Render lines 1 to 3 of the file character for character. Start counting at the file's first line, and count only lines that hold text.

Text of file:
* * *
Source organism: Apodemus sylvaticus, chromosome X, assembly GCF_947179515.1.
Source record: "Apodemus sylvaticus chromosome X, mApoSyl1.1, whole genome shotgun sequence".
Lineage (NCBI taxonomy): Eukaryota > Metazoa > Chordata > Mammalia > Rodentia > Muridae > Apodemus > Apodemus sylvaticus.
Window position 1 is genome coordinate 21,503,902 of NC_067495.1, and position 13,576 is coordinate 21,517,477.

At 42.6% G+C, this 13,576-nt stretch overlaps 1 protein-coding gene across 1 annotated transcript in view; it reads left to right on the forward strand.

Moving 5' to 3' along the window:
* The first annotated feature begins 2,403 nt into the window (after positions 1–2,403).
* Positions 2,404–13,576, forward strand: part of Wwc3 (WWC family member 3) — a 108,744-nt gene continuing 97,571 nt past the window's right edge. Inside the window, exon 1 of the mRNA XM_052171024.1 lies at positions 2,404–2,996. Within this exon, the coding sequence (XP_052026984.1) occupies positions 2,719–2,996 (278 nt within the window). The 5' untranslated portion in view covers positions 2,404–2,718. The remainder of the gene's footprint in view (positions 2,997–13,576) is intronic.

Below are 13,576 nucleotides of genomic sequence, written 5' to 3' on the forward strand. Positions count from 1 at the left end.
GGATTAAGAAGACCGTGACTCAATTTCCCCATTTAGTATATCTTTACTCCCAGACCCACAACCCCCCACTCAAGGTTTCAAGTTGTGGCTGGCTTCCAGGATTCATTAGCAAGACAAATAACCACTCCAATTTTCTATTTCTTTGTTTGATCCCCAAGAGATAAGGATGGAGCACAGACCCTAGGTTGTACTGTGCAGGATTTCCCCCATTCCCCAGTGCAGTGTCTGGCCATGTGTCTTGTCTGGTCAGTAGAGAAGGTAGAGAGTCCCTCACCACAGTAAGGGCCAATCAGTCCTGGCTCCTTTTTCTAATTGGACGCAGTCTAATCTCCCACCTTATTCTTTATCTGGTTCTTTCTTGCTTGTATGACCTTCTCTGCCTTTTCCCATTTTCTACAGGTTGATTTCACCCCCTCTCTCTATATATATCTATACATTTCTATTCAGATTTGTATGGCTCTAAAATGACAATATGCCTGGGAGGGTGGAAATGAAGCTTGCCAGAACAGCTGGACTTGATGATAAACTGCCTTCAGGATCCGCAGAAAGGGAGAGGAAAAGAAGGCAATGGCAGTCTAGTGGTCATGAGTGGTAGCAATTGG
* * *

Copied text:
Source organism: Apodemus sylvaticus, chromosome X, assembly GCF_947179515.1.
Source record: "Apodemus sylvaticus chromosome X, mApoSyl1.1, whole genome shotgun sequence".
Lineage (NCBI taxonomy): Eukaryota > Metazoa > Chordata > Mammalia > Rodentia > Muridae > Apodemus > Apodemus sylvaticus.